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PropertyShark's air rights map, published recently on the Real Deal, may very well be your tool for decoding where developers may be headed next. It shows where there's still lots of air rights available—important if you're a real estate investor looking to build the next high-rise. A quick primer: Air rights are developable assets that exist above a building if it isn't as tall as what the neighborhood's maximum heights are. According to the website Air Rights New York, "if a building adjacent to a construction site is lower than neighborhood zoning laws allow, the developer can acquire the building’s unused air space, add it to his or her project, and erect a taller building."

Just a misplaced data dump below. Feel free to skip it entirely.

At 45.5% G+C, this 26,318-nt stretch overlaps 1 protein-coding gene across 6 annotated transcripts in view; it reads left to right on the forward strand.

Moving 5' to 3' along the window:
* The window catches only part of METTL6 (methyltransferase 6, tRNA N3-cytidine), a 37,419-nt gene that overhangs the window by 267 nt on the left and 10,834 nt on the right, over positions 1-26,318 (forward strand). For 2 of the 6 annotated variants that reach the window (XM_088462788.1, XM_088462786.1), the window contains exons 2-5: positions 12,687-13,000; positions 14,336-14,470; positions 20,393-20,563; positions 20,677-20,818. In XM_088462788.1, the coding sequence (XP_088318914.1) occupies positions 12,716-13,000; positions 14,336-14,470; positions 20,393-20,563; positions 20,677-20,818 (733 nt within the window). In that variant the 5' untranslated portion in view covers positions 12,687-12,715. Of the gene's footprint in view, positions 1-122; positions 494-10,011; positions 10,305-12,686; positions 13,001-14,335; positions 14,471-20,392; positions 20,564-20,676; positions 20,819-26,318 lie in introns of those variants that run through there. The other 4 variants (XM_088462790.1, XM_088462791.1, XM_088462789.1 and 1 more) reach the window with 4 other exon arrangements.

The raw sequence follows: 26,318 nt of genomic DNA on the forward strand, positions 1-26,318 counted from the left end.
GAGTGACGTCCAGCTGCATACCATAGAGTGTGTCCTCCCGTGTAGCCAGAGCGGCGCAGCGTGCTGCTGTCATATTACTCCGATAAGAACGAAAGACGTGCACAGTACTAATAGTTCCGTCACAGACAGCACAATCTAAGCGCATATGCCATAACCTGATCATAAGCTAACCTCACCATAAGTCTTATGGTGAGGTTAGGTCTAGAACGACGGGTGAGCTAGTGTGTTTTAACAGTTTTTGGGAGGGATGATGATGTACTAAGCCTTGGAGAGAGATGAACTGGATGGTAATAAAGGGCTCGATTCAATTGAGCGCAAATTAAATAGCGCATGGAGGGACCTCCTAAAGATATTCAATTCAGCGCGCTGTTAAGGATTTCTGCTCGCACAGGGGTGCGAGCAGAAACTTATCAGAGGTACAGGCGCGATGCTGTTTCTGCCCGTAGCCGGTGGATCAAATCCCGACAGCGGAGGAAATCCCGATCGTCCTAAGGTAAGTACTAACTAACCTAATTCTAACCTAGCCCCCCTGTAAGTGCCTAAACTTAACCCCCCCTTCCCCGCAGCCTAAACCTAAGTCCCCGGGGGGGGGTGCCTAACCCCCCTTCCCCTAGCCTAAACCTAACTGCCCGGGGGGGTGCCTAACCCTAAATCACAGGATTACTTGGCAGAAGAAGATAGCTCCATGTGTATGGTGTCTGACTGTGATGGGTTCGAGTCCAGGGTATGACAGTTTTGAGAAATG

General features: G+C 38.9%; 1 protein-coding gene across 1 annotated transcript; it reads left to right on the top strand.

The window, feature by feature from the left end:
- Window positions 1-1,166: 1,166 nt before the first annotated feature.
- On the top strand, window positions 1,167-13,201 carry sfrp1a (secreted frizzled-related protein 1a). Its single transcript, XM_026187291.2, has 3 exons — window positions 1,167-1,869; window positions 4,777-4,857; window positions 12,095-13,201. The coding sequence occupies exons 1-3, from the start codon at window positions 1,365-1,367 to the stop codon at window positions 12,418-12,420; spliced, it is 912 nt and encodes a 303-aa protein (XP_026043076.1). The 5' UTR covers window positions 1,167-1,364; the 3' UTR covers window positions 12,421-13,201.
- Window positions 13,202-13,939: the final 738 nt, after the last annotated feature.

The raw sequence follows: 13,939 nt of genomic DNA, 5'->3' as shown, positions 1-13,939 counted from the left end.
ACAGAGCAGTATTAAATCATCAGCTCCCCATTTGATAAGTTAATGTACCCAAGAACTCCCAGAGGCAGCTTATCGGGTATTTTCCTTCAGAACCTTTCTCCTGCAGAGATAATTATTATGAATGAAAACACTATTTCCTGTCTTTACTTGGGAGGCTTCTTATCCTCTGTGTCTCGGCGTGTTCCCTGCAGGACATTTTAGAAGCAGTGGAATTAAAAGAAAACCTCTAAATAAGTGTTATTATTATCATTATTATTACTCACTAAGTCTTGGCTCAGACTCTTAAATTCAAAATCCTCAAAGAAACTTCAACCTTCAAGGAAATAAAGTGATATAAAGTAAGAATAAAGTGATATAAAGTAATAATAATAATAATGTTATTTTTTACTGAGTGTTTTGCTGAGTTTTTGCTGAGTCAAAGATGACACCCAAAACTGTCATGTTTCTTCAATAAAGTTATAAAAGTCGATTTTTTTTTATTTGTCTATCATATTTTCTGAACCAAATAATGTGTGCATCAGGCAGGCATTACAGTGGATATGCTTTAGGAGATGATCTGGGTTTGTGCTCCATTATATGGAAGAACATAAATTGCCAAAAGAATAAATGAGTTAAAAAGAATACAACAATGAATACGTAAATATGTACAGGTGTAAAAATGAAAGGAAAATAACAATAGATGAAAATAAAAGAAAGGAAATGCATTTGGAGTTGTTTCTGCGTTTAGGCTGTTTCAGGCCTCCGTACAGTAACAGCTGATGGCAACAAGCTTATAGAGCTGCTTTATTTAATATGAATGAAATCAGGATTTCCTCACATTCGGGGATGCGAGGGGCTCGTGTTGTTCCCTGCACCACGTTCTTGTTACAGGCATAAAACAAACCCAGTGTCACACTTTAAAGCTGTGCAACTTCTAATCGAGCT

If you live in the far eastern stretch of the Lower East Side, for instance, there may still be tons of construction-crane-dodging in your future, as your neighborhood still has more than 250,000 square feet of air rights—the top tier, per the map—available. Ditto Roosevelt Island, Canarsie, and Astoria.
As for parts like Park Slope and Williamsburg, and Manhattan neighborhoods like the Upper West Side and Midtown—you're good. The map says there's "very little opportunity" for air rights in these areas—but that could be said for buyers, too, given how high prices have gone, according to the recent Manhattan market report, and how little inventory there is on the market.